The Sustainable Development Goals
High Level Political Forum 2017
This year the HLPF took place from July 10-20 and 44 countries made Voluntary National Reviews.
In accordance with paragraph 84. of the 2030 Agenda, Member States decided that the HLPF shall carry out regular voluntary reviews of the 2030 Agenda which will include developed and developing countries as well as relevant UN entities and other stakeholders. The reviews will be state-led, involving ministerial and other relevant high-level participants, and provide a platform for partnerships, including through the participation of major groups and other relevant stakeholders
The theme was “Eradicating poverty and promoting prosperity in a changing world“. The set of goals that were reviewed in depth were the following, including Goal 17. Strengthen the means of implementation and revitalize the Global Partnership for Sustainable Development, that will be considered each year:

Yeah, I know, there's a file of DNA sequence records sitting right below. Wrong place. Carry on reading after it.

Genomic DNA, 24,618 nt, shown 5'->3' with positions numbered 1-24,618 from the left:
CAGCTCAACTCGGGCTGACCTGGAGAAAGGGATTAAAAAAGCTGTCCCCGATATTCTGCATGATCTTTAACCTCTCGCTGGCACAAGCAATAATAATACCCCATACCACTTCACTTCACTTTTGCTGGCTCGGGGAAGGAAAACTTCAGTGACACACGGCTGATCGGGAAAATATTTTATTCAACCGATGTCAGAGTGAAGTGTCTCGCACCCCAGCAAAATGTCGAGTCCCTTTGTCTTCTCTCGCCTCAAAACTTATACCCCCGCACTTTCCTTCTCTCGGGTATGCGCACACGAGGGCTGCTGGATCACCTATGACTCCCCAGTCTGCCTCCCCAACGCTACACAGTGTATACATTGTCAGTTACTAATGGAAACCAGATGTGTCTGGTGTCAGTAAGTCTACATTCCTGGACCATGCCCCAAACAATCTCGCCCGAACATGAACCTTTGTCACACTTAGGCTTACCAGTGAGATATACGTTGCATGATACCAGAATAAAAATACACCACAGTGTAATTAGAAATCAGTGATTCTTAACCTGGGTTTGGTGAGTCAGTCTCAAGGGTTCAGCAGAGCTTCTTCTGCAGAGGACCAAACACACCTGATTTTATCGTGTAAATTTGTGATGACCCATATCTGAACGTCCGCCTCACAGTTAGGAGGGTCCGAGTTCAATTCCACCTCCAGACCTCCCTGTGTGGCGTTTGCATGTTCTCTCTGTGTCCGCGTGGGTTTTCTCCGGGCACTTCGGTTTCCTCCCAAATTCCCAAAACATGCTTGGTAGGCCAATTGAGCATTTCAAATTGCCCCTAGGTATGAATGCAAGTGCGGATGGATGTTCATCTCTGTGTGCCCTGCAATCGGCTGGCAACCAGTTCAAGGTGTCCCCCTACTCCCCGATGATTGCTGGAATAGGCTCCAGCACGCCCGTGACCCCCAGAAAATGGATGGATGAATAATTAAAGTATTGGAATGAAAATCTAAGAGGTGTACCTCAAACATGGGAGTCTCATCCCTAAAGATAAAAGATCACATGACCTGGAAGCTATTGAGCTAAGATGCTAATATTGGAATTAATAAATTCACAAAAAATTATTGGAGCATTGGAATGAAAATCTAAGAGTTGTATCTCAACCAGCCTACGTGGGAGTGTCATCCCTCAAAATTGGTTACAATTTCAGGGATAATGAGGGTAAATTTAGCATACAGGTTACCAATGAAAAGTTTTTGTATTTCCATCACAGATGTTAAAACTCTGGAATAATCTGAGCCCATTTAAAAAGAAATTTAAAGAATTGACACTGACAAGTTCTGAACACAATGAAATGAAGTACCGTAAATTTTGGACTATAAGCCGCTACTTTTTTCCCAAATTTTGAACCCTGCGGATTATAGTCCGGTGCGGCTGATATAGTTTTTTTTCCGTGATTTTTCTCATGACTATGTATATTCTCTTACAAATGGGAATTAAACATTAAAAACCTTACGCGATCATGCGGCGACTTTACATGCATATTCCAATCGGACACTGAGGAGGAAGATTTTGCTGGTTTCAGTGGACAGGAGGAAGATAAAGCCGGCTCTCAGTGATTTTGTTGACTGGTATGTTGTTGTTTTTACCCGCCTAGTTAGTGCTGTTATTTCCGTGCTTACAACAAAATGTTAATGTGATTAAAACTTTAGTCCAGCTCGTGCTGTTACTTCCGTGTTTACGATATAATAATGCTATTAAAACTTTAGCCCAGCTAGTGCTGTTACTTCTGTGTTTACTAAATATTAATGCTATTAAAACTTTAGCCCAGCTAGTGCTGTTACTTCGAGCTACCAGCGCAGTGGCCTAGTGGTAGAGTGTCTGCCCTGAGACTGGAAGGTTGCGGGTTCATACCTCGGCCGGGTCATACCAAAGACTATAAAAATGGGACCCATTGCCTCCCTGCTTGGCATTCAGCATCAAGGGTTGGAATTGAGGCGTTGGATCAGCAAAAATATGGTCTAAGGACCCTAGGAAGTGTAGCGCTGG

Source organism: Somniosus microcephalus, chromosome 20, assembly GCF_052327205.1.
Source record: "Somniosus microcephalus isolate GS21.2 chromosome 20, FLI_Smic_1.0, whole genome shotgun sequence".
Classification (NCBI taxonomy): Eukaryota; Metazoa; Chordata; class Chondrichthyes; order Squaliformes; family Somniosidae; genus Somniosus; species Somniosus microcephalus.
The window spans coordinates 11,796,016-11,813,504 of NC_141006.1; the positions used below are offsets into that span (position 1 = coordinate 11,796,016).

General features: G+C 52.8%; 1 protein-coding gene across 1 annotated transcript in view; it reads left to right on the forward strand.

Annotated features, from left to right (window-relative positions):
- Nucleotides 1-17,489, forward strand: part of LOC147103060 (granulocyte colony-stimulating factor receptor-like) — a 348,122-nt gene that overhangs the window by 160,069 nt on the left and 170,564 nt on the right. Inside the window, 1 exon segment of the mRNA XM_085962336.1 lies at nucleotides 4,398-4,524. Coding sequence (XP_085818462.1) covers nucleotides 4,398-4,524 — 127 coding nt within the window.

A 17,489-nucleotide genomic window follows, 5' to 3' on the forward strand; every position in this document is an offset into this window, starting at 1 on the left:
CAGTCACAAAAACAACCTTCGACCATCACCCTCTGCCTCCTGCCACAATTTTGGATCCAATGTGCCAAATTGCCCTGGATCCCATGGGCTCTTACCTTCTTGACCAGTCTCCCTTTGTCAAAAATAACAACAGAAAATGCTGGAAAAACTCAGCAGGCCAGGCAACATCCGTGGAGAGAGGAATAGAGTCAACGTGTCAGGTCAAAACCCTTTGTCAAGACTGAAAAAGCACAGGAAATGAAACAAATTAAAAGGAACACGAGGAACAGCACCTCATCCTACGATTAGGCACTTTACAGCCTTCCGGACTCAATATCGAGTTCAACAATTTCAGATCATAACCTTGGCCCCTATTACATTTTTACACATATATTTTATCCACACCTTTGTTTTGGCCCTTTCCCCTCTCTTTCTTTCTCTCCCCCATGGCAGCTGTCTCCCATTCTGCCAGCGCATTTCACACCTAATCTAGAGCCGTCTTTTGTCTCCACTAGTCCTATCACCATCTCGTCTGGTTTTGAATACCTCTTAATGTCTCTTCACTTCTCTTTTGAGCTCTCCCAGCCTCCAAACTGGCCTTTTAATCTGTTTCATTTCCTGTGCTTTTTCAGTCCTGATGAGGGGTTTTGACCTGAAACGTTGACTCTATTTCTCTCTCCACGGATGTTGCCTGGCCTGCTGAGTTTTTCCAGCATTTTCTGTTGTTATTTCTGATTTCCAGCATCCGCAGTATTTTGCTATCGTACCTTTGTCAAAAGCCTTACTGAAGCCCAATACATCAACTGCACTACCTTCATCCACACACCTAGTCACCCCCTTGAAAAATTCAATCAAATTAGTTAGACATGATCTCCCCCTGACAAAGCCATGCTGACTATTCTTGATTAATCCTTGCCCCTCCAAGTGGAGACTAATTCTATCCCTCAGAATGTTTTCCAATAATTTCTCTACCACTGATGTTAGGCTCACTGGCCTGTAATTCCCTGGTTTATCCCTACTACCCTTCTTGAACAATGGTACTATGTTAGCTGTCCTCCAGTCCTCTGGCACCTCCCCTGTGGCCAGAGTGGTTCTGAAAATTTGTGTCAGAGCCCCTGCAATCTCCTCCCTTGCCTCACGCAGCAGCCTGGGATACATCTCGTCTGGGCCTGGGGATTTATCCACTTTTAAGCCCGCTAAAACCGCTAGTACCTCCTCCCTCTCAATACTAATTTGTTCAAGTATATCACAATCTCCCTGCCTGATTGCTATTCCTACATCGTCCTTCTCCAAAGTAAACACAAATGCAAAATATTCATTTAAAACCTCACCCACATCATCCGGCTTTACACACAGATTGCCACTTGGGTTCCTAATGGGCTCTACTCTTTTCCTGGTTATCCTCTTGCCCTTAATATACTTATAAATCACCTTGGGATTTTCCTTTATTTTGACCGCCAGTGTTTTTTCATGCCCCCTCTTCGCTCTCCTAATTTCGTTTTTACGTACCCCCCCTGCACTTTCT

Goal 1. End poverty in all its forms everywhere – In 2013, an estimated 767 million people lived below the international poverty line of $1.90 a day — down from 1.7 billion people in 1999. That figure reflects a decrease in the global poverty rate from 28 per cent in 1999 to 11 per cent in 2013.
Goal 2. End hunger, achieve food security and improved nutrition and promote sustainable agriculture- The proportion of undernourished people worldwide declined from 15 per cent in 2000-2002 to 11 per cent in 2014-2016. About 793 million people are undernourished globally, down from 930 million people during the same period.
Goal 3. Ensure healthy lives and promote well-being for all at all ages- Since 2000, impressive advancements have been made on many health fronts, including combatting infectious diseases and non-communicable diseases and mental health, but more efforts are needed to improve reproductive, maternal, newborn and child health